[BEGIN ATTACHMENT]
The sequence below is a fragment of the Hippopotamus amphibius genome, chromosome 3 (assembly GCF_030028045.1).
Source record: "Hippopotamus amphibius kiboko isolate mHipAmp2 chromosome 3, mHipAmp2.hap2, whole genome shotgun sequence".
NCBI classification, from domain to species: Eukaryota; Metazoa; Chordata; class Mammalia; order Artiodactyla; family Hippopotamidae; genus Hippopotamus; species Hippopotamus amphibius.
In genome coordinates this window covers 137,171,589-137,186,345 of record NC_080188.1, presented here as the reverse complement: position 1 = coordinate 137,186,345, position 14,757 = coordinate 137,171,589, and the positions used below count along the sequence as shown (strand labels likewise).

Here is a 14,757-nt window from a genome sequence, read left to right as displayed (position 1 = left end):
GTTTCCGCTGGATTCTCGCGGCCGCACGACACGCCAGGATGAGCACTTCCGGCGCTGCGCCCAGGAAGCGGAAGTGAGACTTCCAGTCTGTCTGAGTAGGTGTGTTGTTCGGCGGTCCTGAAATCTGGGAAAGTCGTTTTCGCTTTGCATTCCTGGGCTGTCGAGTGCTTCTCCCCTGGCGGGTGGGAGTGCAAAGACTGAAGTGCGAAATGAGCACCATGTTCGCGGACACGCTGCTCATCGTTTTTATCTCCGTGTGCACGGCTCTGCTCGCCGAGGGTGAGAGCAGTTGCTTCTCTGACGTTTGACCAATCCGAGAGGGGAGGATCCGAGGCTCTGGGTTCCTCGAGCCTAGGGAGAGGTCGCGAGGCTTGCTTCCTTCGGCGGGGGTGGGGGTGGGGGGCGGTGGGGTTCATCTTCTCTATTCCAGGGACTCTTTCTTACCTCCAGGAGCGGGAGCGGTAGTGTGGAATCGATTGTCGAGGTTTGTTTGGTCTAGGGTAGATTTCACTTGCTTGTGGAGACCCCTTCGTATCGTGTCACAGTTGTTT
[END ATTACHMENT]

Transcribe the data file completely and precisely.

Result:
The sequence below is a fragment of the Hippopotamus amphibius genome, chromosome 3 (assembly GCF_030028045.1).
Source record: "Hippopotamus amphibius kiboko isolate mHipAmp2 chromosome 3, mHipAmp2.hap2, whole genome shotgun sequence".
NCBI classification, from domain to species: Eukaryota; Metazoa; Chordata; class Mammalia; order Artiodactyla; family Hippopotamidae; genus Hippopotamus; species Hippopotamus amphibius.
In genome coordinates this window covers 137,171,589-137,186,345 of record NC_080188.1, presented here as the reverse complement: position 1 = coordinate 137,186,345, position 14,757 = coordinate 137,171,589, and the positions used below count along the sequence as shown (strand labels likewise).

Here is a 14,757-nt window from a genome sequence, read left to right as displayed (position 1 = left end):
GTTTCCGCTGGATTCTCGCGGCCGCACGACACGCCAGGATGAGCACTTCCGGCGCTGCGCCCAGGAAGCGGAAGTGAGACTTCCAGTCTGTCTGAGTAGGTGTGTTGTTCGGCGGTCCTGAAATCTGGGAAAGTCGTTTTCGCTTTGCATTCCTGGGCTGTCGAGTGCTTCTCCCCTGGCGGGTGGGAGTGCAAAGACTGAAGTGCGAAATGAGCACCATGTTCGCGGACACGCTGCTCATCGTTTTTATCTCCGTGTGCACGGCTCTGCTCGCCGAGGGTGAGAGCAGTTGCTTCTCTGACGTTTGACCAATCCGAGAGGGGAGGATCCGAGGCTCTGGGTTCCTCGAGCCTAGGGAGAGGTCGCGAGGCTTGCTTCCTTCGGCGGGGGTGGGGGTGGGGGGCGGTGGGGTTCATCTTCTCTATTCCAGGGACTCTTTCTTACCTCCAGGAGCGGGAGCGGTAGTGTGGAATCGATTGTCGAGGTTTGTTTGGTCTAGGGTAGATTTCACTTGCTTGTGGAGACCCCTTCGTATCGTGTCACAGTTGTTT